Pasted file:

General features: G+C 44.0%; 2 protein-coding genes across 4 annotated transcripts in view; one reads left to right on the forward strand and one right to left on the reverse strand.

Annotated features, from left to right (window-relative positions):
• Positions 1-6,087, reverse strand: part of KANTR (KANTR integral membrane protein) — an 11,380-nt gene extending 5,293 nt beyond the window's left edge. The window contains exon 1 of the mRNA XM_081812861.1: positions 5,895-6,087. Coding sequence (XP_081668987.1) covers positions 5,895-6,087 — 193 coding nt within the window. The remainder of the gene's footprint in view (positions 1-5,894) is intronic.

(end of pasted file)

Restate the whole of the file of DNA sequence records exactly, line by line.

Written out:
General features: G+C 44.0%; 2 protein-coding genes across 4 annotated transcripts in view; one reads left to right on the forward strand and one right to left on the reverse strand.

Annotated features, from left to right (window-relative positions):
• Positions 1-6,087, reverse strand: part of KANTR (KANTR integral membrane protein) — an 11,380-nt gene extending 5,293 nt beyond the window's left edge. The window contains exon 1 of the mRNA XM_081812861.1: positions 5,895-6,087. Coding sequence (XP_081668987.1) covers positions 5,895-6,087 — 193 coding nt within the window. The remainder of the gene's footprint in view (positions 1-5,894) is intronic.